Bob Mercer shares with us the new court documents in the state’s prosecution of GEAR UP player Stacy Phelps, who stands accused of falsification of evidence related to his misuse of federal grant funds intended to help American Indian students but funneled through his non-profit American Indian Institute for Innovation to buy lots of goodies for himself and friends.
Yesterday Attorney General Marty Jackley filed his “Notice of Intent to Introduce 404(b) and Res Gestae Evidence.” Per state law, prosecutors must give notice that they intend to submit evidence “proving motive, opportunity, intent, preparation, plan, knowledge, identity, absence of mistake, or lack of accident.” In this case, the evidence Jackley lists aims to show that Phelps had reason to falsify evidence and conspire with Scott Westerhuis to falsify that evidence, because he was using GEAR UP money to buy lots of steak dinners and other treats.
One of those steak dinners took place on November 4, 2011, when Phelps rang up $163 at Seattle’s El Gaucho restaurant. The Attorney General’s entry on that expense highlights the word “swanky.” If he’s taking that from El Gaucho’s own marketing lines, I’d recommend he add “ritualistic“—that would really set the jury on edge.
The single largest dining expense is a July 13, 2015, outing to Famous Dave’s which cost $645.13.
Attorney General Jackley itemizes $9,251.74 for 45 restaurant visits from October 25, 2011, to July 20, 2015. That’s an average tab of $205.59. A.G. Jackley lists eight visits to Minerva’s between November 2011 and July 2015 totaling $1,873.57, but the 404(b) notice includes another line saying that from October 2011 to September 2014, Phelps spent $7,643 of AIII money at Minerva’s.
A.G. Jackley makes a similarly muddled list under expenses at Best Buy. His filing itemizes eight expenditures at Best Buy from June 2012 to December 2014 totaling $11,430.70, then adds a total from February 29, 2012, to September 14, 2015 (three days before his alleged partner in GEAR UP crime Scott Westerhuis killed his family and himself after receiving word that the state was taking GEAR UP out of their hands) of $20,729.74.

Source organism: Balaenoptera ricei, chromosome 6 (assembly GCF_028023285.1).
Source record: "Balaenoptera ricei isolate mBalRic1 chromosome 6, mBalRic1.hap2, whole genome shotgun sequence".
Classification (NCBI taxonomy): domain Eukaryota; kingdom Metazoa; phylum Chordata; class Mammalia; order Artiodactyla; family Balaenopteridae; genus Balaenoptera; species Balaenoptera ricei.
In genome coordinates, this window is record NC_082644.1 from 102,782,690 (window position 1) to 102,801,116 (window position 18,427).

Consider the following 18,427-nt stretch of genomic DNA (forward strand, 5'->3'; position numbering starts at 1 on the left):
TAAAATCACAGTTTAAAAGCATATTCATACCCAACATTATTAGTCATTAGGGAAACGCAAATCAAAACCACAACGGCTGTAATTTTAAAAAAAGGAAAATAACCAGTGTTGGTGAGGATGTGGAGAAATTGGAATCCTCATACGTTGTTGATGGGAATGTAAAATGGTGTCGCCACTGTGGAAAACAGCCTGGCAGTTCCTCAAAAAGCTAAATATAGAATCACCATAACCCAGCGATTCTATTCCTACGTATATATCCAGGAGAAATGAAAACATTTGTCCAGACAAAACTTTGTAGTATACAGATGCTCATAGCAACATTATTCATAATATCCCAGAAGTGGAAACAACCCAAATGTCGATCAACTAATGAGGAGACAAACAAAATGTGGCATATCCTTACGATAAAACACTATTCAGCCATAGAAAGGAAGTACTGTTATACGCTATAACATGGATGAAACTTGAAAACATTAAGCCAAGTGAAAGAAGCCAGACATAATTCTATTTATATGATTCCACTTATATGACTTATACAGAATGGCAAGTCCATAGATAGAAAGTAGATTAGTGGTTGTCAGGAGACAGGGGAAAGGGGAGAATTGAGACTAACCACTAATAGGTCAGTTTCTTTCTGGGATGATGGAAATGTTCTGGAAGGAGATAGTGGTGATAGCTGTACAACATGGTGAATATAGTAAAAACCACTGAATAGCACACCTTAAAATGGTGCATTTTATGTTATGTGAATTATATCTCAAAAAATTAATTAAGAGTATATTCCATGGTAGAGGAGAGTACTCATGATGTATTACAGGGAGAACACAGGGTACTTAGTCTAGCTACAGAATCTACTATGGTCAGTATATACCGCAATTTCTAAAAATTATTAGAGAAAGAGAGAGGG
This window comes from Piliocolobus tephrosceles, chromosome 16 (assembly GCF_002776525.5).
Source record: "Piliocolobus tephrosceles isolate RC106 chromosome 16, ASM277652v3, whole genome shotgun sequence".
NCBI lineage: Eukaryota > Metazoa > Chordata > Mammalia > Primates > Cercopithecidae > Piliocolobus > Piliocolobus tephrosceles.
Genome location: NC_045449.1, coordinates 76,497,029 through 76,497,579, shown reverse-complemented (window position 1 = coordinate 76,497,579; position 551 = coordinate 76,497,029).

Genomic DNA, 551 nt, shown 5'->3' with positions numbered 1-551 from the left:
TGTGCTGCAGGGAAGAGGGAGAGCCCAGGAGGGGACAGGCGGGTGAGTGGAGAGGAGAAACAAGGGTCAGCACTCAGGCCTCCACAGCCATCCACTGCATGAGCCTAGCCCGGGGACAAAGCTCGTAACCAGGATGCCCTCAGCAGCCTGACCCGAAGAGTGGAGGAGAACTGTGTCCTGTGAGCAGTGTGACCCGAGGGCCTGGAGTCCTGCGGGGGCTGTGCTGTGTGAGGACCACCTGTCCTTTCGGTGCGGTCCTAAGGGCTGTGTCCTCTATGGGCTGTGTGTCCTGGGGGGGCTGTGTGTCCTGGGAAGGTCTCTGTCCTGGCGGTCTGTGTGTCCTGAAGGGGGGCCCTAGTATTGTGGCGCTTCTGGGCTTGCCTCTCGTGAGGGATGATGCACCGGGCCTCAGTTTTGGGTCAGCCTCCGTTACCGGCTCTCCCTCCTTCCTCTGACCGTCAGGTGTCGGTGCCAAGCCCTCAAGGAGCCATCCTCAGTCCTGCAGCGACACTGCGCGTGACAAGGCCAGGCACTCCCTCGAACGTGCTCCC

A.G. Jackley notes $44,913.49 spent on fuel at Loaf & Jug between October 25, 2011, and December 29, 2014. He notes another $3,914.71 spent on fuel at Pilot and $1,786.56 at Shell during that period. Add that up, take a wild guess (based on my own car records) that the average gasoline price during that period was $3.60 and that the average fuel efficiency of Phelps’s vehicle was 20 miles per gallon, and that fuel corresponds to over 281,000 miles of driving over a bit more than three years, or 242 miles per day. Of course, if that money was spent on a small fleet of AIII vehicles, that mileage could be perfectly reasonable business expenses.
Therein lies the caution with which we must read A.G. Jackley’s evidence. The big ticket items—$50K for fuel, $50K+ at computer stores, $58K at Walmart, $61K at Sam’s Club—could have been normal expenses involved in running the non-profit and supplying the summer GEAR UP camp at the School of Mines for hundreds of American Indian kids. A $240 dinner at the Space Needle and $1,200 in gear at the Victorinox store in Minneapolis, probably not, but on the other items, the judge and jury will need to hear A.G. Jackley’s evidence that the listed expenses were not normal operating costs.
A.G. Jackley appears prepared to do that. He includes an e-mail exchange between Phelps and Westerhuis on February 12, 2015, that suggests intent to keep secrets from the AIII board, although the snippet provided does not discuss actual expenses. A.G. Jackley concludes his filing with this statement, saying that Phelps wasn’t as big a crook as Westerhuis, but he was a crook:
Westerhuis engaged in “wholesale embezzlement”; Phelps, “abusive spending.” Stay tuned for the next court hearing on the Phelps case on August 18.